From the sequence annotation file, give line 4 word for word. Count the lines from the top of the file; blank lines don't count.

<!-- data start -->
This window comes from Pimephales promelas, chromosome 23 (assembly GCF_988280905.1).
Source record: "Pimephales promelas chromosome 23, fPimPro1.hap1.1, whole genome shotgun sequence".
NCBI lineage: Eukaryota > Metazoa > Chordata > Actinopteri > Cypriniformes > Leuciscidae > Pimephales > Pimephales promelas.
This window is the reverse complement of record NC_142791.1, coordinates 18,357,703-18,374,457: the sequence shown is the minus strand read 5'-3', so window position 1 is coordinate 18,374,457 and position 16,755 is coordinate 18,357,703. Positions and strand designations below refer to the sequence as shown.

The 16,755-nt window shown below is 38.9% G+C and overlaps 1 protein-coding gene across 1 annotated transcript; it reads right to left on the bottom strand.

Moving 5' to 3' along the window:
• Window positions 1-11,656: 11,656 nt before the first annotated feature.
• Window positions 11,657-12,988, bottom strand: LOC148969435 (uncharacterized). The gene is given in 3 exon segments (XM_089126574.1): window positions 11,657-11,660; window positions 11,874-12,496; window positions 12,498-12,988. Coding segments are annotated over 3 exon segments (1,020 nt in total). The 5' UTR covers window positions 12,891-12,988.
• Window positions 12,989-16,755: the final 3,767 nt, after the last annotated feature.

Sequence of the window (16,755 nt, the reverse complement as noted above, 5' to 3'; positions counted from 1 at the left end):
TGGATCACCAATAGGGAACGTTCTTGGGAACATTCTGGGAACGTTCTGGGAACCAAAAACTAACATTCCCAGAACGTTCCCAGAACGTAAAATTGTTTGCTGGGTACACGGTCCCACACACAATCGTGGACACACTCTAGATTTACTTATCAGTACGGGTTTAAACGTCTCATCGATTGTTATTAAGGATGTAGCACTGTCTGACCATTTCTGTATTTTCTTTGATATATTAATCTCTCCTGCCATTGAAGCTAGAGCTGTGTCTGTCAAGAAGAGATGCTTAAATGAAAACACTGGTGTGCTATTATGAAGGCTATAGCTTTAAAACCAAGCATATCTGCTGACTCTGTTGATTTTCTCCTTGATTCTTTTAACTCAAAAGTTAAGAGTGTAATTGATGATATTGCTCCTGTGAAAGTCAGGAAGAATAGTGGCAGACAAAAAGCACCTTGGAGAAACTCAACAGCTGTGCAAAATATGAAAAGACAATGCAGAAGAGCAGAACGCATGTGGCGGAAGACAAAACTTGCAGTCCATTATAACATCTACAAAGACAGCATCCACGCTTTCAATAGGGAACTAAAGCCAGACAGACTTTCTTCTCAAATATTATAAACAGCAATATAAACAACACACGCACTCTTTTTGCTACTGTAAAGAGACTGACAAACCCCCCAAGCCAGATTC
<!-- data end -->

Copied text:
This window is the reverse complement of record NC_142791.1, coordinates 18,357,703-18,374,457: the sequence shown is the minus strand read 5'-3', so window position 1 is coordinate 18,374,457 and position 16,755 is coordinate 18,357,703. Positions and strand designations below refer to the sequence as shown.